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SQL Server Tips – Best Practices for Indexing

Today we will focus on the best practices for SQL Server Indexing. These practices are known to us and is a recap which will assure optimal performance through indexes.

1) Guidelines on indexing decisions

– Keep the columns in an index to a minimum as wide indexes take longer to scan.

– Ensure a clustered index on every table. The clustered index should be on an unique column and used most frequently for retrieving data

– The column of the clustered index should not be frequently updated as every time a clustered index is updated, SQL Server also  maintains the non-clustered index along with the clustered index for the non-clustered index contains a pointer to the clustered-index.

– Eliminate duplicate indexes i.e., multiple indexes on the same set of columns. This adds to extra storage space and has a performance penalty on the INSERT, UPDATE and DELETE statements.

– Creation of indexes primarily depends on frequently executed queries and the queries most important to the users. Index tuning wizard and Database Engine Tuning Advisor are built-in tools for  analysing and recommending indexes and analysing the performance of SQL Server instances but the recommendation are relevant for the workload supplied to the tool.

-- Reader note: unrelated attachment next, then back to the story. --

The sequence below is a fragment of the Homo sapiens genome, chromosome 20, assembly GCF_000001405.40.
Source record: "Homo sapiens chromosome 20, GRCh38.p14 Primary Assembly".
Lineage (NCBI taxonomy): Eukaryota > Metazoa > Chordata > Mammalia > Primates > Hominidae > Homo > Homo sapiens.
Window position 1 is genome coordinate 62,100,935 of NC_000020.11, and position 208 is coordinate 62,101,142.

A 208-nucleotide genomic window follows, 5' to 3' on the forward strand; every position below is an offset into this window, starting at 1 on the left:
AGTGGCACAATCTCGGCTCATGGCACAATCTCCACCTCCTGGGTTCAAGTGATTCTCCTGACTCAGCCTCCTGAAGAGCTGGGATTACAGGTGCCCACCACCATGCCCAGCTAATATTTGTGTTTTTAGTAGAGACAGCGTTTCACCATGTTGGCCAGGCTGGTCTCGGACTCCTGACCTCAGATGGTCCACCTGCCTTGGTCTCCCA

2) Determine the fragmentation state of indexes

Fragmentation happens due to inserts, updates and deletes. Get the list of all indexes on the database where fragmentation is 15% or greater  and index page count is greater than 50. Work out plan to rebuild the heavily  fragmented indexes and reorganize the lesser fragmented indexes.

3) Ensure the data type of surrogate primary keys is correct.

The best example here would be a transaction table which has a surrogate key of int data type. As the records cross the 2147483647 limit, the DBA would realize that the data type should not be an int. Ensure the database is scalable.

4) Understand the following myths are not true:

– Rebuilding the clustered index would rebuild all the associated non-clustered indexes. This is true only if the REBUILD WITH DROP EXISTING option is specified.

– Reorganizing a clustered index causes all non-clustered indexes to be reorganized.

– A fill factor of 0% is not the same as a fill factor of 100%.

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Deepak Kamboj

Deepak Kamboj is a Solution Architect and Technology Enthusiast, located at Redmond, WA, having 14+ years of hands on experience in the IT industry.

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